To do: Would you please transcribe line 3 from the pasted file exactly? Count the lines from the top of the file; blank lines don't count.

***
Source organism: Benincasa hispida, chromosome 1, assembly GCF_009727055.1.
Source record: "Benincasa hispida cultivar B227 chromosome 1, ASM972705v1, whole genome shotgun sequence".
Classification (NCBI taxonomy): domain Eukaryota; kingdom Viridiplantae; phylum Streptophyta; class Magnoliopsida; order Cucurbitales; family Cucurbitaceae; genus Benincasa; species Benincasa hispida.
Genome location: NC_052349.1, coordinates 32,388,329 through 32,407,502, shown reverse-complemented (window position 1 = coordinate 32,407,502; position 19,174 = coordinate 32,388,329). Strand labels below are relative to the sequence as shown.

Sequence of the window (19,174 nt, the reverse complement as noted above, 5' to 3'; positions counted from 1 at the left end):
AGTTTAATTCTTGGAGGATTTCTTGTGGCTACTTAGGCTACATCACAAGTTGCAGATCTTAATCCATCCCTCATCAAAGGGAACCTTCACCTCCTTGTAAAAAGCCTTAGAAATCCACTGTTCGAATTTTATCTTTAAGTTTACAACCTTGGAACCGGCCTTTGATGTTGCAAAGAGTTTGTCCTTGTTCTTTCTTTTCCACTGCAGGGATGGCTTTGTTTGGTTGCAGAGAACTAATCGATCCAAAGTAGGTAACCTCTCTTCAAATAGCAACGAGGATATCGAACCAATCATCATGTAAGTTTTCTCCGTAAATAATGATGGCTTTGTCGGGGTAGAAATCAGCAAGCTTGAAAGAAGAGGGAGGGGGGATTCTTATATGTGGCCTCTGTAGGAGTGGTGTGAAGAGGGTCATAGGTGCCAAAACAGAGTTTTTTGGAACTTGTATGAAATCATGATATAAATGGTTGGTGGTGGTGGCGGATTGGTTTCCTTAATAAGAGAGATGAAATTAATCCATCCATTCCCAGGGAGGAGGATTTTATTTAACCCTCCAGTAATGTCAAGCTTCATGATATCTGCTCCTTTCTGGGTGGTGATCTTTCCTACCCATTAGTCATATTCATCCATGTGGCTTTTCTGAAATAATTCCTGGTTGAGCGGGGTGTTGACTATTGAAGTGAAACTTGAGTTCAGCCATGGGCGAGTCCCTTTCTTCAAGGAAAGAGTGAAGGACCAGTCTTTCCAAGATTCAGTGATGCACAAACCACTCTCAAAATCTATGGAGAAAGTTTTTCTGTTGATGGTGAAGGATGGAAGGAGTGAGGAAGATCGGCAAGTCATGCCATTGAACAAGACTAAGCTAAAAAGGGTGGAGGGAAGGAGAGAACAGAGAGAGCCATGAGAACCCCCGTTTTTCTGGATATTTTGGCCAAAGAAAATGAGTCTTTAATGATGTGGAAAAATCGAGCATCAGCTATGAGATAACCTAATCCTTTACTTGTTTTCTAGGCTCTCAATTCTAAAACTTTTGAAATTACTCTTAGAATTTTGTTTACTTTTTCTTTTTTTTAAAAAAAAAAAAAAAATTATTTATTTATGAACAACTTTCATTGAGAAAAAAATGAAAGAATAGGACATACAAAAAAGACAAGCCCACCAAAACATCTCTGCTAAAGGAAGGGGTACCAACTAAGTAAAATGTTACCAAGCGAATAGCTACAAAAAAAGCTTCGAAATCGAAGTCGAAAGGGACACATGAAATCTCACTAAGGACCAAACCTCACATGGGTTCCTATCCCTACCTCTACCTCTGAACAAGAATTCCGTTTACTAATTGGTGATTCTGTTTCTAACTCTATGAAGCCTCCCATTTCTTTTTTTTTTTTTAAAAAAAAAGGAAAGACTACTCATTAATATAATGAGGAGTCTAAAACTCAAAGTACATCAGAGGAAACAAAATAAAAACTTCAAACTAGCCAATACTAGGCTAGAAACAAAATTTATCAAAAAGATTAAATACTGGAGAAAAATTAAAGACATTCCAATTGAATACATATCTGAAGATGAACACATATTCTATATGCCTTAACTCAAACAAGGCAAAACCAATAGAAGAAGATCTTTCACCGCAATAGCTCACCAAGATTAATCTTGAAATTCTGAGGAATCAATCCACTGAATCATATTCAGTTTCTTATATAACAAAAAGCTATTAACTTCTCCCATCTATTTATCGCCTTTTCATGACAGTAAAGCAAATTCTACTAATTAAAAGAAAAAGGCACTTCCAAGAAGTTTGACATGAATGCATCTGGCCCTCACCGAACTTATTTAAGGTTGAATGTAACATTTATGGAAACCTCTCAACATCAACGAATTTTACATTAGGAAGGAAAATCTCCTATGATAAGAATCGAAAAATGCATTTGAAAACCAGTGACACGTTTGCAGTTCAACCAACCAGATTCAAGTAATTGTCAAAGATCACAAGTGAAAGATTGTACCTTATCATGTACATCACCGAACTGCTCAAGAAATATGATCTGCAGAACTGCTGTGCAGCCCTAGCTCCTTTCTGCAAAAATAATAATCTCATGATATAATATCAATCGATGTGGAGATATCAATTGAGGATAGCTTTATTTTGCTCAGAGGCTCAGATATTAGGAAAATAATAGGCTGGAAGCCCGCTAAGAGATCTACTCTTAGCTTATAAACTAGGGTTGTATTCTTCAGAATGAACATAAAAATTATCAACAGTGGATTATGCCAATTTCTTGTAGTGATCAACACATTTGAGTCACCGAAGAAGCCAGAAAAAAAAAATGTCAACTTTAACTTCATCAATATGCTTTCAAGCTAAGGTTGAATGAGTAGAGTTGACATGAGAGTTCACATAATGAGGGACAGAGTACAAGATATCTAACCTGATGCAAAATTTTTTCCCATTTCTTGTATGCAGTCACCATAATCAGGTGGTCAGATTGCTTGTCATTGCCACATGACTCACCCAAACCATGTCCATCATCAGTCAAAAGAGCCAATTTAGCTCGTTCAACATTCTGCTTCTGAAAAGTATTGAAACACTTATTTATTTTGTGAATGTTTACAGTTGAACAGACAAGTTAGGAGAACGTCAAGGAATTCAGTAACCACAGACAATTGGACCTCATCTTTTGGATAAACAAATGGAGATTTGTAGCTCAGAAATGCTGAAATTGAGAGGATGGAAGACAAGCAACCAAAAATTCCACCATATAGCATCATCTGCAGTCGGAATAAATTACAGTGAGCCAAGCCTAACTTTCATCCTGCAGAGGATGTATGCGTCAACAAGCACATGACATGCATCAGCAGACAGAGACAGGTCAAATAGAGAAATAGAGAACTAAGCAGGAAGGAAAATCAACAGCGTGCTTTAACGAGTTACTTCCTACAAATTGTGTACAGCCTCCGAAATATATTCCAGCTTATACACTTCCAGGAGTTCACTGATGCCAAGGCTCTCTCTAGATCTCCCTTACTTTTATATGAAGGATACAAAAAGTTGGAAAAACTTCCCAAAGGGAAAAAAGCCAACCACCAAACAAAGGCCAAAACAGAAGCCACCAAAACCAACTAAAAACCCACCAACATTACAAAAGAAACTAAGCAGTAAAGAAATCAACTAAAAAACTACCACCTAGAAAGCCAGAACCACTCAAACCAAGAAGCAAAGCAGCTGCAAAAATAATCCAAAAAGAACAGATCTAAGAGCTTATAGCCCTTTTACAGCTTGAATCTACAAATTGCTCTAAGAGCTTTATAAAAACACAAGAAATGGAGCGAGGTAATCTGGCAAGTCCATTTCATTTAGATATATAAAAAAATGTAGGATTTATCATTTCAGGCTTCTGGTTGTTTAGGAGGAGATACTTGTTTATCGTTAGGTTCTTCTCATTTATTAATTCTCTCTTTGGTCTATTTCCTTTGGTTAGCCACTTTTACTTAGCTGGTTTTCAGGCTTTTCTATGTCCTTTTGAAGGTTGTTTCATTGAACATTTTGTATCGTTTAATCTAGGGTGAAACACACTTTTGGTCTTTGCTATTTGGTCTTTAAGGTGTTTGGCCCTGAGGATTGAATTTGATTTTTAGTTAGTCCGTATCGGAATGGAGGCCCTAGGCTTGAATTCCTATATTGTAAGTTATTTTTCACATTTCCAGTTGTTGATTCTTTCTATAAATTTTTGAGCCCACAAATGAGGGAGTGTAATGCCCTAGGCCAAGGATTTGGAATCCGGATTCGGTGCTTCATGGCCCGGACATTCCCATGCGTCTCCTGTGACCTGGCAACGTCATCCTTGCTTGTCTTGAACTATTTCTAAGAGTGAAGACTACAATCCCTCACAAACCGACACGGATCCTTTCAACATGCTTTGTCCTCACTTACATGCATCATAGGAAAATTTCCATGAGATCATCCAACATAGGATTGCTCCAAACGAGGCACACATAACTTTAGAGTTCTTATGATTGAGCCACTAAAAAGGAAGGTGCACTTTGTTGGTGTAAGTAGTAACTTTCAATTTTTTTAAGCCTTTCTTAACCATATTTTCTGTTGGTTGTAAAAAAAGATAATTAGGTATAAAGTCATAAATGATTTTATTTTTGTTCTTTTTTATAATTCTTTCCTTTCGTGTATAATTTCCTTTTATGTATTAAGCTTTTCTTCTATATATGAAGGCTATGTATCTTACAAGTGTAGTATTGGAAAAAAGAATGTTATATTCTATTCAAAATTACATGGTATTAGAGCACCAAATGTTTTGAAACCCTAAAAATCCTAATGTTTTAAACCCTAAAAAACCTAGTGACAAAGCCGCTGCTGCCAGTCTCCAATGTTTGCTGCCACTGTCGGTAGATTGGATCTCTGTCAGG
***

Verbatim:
Classification (NCBI taxonomy): domain Eukaryota; kingdom Viridiplantae; phylum Streptophyta; class Magnoliopsida; order Cucurbitales; family Cucurbitaceae; genus Benincasa; species Benincasa hispida.